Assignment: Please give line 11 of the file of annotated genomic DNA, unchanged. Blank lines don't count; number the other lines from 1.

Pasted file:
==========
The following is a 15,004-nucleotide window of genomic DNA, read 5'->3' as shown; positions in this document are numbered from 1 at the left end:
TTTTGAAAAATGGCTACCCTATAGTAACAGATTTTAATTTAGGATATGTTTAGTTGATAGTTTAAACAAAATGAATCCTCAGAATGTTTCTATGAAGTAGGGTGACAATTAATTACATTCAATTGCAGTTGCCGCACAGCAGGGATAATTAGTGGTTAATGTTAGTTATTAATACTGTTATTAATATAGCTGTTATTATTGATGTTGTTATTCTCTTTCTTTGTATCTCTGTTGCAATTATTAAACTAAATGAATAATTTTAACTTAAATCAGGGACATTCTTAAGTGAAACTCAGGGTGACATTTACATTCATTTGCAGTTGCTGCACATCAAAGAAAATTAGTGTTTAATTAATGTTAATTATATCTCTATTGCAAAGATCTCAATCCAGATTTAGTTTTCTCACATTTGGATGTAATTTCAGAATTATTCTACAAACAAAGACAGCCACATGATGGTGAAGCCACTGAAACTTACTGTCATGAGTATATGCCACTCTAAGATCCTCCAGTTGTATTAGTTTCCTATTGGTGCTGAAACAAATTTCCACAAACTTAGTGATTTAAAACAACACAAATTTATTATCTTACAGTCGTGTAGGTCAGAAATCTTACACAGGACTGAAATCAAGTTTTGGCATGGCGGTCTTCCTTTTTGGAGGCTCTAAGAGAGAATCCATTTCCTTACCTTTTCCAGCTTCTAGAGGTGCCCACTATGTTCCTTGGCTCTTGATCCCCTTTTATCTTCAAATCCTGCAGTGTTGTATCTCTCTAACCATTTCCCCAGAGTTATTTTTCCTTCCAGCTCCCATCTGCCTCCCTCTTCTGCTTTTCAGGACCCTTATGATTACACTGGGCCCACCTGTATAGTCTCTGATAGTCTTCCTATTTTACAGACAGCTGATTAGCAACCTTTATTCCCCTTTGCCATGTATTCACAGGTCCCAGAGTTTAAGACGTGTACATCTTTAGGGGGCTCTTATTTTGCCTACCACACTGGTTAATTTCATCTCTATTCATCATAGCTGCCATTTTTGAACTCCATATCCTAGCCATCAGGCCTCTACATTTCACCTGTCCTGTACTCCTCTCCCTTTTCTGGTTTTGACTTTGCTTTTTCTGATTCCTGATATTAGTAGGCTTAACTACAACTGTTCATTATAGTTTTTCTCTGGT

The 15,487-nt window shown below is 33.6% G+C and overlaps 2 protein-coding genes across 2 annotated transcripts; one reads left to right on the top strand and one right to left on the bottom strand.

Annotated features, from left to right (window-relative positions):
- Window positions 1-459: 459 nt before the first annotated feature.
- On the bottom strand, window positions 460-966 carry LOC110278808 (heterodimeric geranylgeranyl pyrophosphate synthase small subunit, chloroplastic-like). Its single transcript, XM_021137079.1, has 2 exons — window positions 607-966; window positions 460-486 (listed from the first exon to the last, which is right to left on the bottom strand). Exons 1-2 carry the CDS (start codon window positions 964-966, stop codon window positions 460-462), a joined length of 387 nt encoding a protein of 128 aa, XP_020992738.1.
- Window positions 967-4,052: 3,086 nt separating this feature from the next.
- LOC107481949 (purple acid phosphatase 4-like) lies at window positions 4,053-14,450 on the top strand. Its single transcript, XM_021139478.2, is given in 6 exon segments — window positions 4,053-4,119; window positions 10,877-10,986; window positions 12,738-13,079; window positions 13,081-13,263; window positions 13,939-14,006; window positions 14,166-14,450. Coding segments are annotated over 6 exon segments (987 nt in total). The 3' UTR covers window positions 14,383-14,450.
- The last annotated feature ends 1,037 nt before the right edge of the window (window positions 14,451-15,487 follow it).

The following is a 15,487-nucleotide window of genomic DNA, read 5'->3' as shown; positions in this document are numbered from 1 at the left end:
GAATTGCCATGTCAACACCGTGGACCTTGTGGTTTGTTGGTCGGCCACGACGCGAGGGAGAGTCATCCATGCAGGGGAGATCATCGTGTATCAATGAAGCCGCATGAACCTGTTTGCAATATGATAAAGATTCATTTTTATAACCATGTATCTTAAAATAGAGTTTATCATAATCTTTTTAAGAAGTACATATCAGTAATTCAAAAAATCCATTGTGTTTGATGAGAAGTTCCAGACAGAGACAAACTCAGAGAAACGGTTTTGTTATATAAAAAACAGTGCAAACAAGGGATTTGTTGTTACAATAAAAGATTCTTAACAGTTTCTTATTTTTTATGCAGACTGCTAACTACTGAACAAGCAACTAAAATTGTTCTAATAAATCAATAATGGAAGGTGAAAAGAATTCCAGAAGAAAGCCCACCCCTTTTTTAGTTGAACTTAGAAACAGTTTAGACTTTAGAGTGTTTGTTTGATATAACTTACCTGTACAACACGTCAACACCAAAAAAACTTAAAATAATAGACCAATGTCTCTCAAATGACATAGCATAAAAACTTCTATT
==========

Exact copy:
GAATTGCCATGTCAACACCGTGGACCTTGTGGTTTGTTGGTCGGCCACGACGCGAGGGAGAGTCATCCATGCAGGGGAGATCATCGTGTATCAATGAAGCCGCATGAACCTGTTTGCAATATGATAAAGATTCATTTTTATAACCATGTATCTTAAAATAGAGTTTATCATAATCTTTTTAAGAAGTACATATCAGTAATTCAAAAAATCCATTGTGTTTGATGAGAAGTTCCAGACAGAGACAAACTCAGAGAAACGGTTTTGTTATATAAAAAACAGTGCAAACAAGGGATTTGTTGTTACAATAAAAGATTCTTAACAGTTTCTTATTTTTTATGCAGACTGCTAACTACTGAACAAGCAACTAAAATTGTTCTAATAAATCAATAATGGAAGGTGAAAAGAATTCCAGAAGAAAGCCCACCCCTTTTTTAGTTGAACTTAGAAACAGTTTAGACTTTAGAGTGTTTGTTTGATATAACTTACCTGTACAACACGTCAACACCAAAAAAACTTAAAATAATAGACCAATGTCTCTCAAATGACATAGCATAAAAACTTCTATT